IMS Open Lecture - Crafters of kingship: smiths, elite power, and gender in early Medieval Europe
- Date: Tuesday 12 November 2019, 17:30 – 19:00
- Location: Nathan Bodington Council Chamber, Parkinson Building University of Leeds
- Cost: Free
This lecture is part of the IMS Open Lecture Series which showcases cutting-edge research by leading scholars in important aspects of medieval studies.
Duncan Wright (Senior Lecturer in Archaeology, Bishop Grosseste University, London) will deliver this IMS Open Lecture, titled ‘Crafters of Kingship: Smiths, Elite Power, and Gender in Early Medieval Europe’. In the earliest medieval centuries, skilled metalsmiths were greatly valued by cult leaders who required impressive objects to maintain social links and the loyalty of their retainers. Despite their clear importance, smiths were peripheral characters operating on the fringes of elite communities.
Such treatment may reflect an attempt to limit the influence of metalworkers, whose craft was seen as supernatural and who themselves were probably spiritual figureheads; archaeological evidence associates smiths and their tools in symbolic processes of creation and destruction, not only of objects but also of buildings and monuments. The Church clearly appropriated these indigenous practices, although conversion eventually saw the pre-eminence of the sacred smith and their practice wane.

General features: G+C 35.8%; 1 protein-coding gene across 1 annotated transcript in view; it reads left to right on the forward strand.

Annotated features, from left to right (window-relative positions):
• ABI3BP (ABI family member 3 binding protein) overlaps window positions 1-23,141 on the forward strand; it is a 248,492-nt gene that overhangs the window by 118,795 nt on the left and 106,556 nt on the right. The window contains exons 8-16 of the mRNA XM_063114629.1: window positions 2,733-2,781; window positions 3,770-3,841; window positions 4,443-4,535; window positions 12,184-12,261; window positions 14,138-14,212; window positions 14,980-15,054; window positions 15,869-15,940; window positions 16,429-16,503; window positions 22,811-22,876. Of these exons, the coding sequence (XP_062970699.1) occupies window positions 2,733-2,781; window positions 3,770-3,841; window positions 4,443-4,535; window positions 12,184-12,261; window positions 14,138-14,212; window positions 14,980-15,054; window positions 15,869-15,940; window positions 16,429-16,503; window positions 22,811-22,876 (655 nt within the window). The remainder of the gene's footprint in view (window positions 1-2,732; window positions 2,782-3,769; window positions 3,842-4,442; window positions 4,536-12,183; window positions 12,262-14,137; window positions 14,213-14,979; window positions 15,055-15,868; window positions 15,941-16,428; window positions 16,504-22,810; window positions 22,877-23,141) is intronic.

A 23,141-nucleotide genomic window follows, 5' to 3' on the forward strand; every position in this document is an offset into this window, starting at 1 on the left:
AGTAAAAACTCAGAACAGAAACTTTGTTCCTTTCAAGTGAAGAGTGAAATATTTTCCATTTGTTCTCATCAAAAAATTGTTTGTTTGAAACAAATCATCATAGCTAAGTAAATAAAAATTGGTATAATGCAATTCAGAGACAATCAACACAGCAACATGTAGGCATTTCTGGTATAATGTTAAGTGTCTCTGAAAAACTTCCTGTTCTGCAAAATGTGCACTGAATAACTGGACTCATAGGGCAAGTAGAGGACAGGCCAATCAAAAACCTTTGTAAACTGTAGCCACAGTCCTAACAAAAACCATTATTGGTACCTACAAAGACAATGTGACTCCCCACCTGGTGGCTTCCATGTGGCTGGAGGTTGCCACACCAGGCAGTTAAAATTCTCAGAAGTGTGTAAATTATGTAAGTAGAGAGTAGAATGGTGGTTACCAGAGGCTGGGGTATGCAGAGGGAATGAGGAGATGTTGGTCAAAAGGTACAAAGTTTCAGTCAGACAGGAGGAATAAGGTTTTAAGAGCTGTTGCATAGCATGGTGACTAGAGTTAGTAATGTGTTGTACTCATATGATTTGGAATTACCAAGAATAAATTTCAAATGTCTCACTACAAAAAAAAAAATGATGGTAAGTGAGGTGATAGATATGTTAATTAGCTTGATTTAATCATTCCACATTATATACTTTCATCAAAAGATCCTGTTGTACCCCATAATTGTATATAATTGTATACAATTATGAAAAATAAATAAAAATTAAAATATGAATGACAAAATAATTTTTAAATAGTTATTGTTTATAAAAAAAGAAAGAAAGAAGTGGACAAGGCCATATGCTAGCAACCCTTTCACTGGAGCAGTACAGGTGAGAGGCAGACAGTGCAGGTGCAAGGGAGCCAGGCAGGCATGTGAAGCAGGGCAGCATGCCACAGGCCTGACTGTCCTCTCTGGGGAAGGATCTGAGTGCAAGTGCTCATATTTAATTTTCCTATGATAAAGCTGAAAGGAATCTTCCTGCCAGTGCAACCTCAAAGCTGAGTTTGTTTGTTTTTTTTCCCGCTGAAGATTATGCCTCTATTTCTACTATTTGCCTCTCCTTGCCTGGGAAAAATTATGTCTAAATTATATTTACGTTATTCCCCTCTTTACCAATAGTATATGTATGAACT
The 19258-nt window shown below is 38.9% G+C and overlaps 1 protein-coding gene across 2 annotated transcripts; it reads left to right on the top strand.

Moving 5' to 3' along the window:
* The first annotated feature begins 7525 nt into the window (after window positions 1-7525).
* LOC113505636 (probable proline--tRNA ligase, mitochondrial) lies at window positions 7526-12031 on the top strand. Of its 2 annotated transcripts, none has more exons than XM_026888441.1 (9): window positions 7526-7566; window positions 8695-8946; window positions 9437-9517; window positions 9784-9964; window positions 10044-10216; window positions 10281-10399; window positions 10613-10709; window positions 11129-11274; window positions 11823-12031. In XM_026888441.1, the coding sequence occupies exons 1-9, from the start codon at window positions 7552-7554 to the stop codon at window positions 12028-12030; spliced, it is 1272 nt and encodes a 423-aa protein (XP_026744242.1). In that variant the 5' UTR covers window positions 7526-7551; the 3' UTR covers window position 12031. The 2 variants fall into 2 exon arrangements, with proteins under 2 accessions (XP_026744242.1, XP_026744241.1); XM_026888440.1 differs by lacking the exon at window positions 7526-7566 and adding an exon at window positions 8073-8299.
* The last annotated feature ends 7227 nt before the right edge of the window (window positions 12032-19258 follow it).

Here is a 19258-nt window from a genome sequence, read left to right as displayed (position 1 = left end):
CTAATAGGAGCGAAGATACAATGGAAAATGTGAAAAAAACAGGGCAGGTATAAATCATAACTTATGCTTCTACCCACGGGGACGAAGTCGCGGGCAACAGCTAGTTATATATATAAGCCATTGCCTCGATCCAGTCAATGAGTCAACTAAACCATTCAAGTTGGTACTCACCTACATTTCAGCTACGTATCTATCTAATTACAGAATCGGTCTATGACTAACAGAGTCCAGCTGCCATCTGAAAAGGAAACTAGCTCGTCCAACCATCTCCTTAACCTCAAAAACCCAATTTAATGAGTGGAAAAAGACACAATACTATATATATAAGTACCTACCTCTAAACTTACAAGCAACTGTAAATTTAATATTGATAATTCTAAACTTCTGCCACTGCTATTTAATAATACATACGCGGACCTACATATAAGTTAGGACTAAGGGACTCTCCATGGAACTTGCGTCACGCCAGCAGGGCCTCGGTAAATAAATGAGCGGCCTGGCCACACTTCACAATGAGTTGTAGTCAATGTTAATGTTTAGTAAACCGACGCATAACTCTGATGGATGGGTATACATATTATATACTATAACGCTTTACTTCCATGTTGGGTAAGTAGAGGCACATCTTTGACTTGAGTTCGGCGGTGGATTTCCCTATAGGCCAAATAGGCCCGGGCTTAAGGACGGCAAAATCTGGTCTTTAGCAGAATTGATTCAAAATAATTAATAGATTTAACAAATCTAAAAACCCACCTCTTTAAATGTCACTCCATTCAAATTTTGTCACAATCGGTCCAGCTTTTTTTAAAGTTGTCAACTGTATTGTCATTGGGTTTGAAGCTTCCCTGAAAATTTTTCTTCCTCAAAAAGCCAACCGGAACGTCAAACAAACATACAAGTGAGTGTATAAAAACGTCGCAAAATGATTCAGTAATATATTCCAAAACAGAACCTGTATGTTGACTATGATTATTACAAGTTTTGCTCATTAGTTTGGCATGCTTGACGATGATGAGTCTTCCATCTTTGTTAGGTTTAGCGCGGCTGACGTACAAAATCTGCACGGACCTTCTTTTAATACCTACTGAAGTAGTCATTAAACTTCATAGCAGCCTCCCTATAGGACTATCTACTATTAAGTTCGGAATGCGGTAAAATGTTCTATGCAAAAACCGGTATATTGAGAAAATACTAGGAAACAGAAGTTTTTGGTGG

Anthropological study provides numerous comparators for skilled crafters acting as supernatural leaders, and also suggests that as part of their marginal identity smiths may have been perceived as a distinct gender.
Wright specialises in interdisciplinary studies of settlement, landscape and conflict. His work typically integrates documentary and topographic sources with archaeological evidence to reconstruct the evolution of sites and landscapes during the medieval period in particular.
The lecture will be followed by a drinks reception. All are welcome!
All queries can be directed to Dr Axel Müller.